Sunday, July 13, 2008

Jupiter's Third Red Spot Destroyed

Jupiter July 10, 2008
This photo by Christopher Go of Cebu City, Philippines, shows that little remains of the Little Red Spot. Click the image to see an animation of the event as photographed by amateurs around the globe.
Christopher Go
As Jupiter reached opposition earlier this week, it put on a spectacular show of cannibalism for anyone viewing with modest telescopes.

Planetary specialists around the world have been watching with baited breath as a cataclysmic encounter between Jupiter's Great Red Spot (GRS), Oval BA (Red, Jr.), and the newly discovered Little Red Spot (LRS) unfolded at the beginning of July. Though encounters such as this are relatively common on the gas giant, this event was greatly anticipated because the LRS was strong enough to dredge up material from deeper within Jupiter's atmosphere, imbuing it with the same reddish color as the GRS and Oval BA.

As the three storms converged on July 1, LRS appeared to be rapidly squeezed between the GRS and Oval BA. Images recorded through methane filters which accentuate upper-atmosphere details showed all three spots as individual features as late as July 7th, leading some to conclude that LRS had survived the encounter.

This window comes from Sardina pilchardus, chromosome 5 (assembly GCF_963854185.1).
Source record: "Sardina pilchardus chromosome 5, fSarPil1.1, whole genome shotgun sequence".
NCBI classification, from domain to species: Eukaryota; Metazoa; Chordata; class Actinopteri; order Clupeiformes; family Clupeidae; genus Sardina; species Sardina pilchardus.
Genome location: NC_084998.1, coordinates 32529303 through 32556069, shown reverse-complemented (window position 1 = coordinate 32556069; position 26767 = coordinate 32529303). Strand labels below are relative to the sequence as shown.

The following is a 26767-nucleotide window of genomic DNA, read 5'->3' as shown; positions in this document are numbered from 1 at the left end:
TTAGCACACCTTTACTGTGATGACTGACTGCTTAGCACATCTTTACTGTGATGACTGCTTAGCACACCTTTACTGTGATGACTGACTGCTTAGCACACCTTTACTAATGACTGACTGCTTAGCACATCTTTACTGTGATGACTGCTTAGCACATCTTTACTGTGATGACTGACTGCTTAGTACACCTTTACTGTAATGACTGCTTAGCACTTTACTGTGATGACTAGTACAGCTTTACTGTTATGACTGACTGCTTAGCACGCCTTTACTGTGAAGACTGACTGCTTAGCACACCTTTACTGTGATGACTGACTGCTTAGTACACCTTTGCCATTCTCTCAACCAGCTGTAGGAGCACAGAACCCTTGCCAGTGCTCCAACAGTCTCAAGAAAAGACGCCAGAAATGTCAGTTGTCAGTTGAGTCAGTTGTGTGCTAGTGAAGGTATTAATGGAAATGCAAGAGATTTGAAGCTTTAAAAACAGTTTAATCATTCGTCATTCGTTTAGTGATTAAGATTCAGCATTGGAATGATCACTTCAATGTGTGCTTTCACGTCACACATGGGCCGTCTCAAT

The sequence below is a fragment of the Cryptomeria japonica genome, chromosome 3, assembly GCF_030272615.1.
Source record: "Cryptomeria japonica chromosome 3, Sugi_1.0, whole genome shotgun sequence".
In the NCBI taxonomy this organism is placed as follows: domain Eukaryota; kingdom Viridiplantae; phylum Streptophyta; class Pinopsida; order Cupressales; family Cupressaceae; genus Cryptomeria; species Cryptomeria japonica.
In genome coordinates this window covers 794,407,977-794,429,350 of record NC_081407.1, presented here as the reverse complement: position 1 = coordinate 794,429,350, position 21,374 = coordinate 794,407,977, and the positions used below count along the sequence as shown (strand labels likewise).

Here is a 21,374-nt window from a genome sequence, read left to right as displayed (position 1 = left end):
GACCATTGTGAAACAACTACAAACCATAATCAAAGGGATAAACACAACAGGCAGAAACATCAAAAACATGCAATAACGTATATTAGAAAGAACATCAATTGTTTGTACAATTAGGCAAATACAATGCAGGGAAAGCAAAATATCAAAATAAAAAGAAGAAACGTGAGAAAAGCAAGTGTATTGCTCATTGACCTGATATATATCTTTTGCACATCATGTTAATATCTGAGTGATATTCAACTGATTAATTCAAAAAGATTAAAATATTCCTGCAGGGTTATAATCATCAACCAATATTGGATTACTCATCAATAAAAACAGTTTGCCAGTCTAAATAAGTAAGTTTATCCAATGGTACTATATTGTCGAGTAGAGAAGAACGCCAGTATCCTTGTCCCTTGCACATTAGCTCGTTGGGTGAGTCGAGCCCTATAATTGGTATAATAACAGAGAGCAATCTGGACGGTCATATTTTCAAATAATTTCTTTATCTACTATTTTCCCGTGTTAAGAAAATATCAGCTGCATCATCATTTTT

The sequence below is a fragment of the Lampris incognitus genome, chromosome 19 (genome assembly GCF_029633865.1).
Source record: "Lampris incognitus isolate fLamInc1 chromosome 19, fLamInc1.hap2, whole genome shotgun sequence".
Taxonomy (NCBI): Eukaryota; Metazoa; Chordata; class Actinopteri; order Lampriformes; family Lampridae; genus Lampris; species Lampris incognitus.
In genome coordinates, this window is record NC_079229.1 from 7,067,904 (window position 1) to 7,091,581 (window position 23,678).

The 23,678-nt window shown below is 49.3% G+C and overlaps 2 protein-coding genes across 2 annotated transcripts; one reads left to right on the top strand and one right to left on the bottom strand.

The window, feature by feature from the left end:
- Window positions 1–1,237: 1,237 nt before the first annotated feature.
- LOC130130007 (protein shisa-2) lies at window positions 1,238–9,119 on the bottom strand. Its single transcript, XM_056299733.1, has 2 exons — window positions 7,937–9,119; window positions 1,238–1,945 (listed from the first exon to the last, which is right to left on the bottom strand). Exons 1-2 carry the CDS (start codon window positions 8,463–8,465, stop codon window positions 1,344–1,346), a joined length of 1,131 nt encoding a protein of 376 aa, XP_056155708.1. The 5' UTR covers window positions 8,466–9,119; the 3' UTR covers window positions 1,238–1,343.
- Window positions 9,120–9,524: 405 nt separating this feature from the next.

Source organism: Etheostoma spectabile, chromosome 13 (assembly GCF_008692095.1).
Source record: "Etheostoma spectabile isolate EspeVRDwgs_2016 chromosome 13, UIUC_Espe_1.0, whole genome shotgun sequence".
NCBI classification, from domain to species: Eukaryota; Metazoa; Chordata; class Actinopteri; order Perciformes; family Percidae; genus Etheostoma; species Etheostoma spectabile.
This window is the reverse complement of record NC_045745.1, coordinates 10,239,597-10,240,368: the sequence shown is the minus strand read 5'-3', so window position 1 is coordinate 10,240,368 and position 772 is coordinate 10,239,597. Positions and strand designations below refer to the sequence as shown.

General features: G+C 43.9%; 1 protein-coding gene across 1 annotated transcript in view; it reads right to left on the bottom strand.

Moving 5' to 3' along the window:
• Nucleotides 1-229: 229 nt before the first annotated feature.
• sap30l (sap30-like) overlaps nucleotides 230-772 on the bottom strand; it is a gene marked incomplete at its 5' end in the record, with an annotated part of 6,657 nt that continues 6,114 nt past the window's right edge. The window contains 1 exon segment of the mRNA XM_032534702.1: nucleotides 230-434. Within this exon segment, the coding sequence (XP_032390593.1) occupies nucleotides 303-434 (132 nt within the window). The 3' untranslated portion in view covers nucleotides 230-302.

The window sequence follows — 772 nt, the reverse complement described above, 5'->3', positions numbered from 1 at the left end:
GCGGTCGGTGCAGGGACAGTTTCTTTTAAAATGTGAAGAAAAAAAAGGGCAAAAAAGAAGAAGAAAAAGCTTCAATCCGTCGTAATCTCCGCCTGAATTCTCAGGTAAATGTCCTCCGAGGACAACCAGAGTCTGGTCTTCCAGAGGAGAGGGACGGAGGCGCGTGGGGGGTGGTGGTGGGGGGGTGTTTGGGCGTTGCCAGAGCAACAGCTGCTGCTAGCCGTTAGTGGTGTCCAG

These two images recorded through a filter sensitive to methane shows the remnants of the LRS on July 7 (top), which had disappeared by July 10 (bottom).
Christopher Go

However, amateur Christopher Go of Cebu City, Philippines, captured high-resolution pictures on July 10 that appear to put an end to the speculation. His image shows no sign of the LRS, and methane images show only the GRS and Oval BA.

Major observatories including the Hubble Space Telescope booked time to capture the happenings this week. Amy Simon-Miller of NASA's Goddard Space Flight Center says "Little spots typically appear at the GRS' latitude, and eventually get eaten. Usually, they move faster than the GRS and approach it from the east. What's different with this one is that the GRS caught up with it, it got pulled around the south of the GRS, and then up to the east side. We'll have to model the timing and other aspects of the HST data to see what it can tell us."

Events like this were beyond the reach of all but a small handful of amateurs as recently as a decade ago. With the advent of highly sensitive specialized webcams, more and more amateurs are able to contribute valuable data to the study of our neighboring worlds.

Original here

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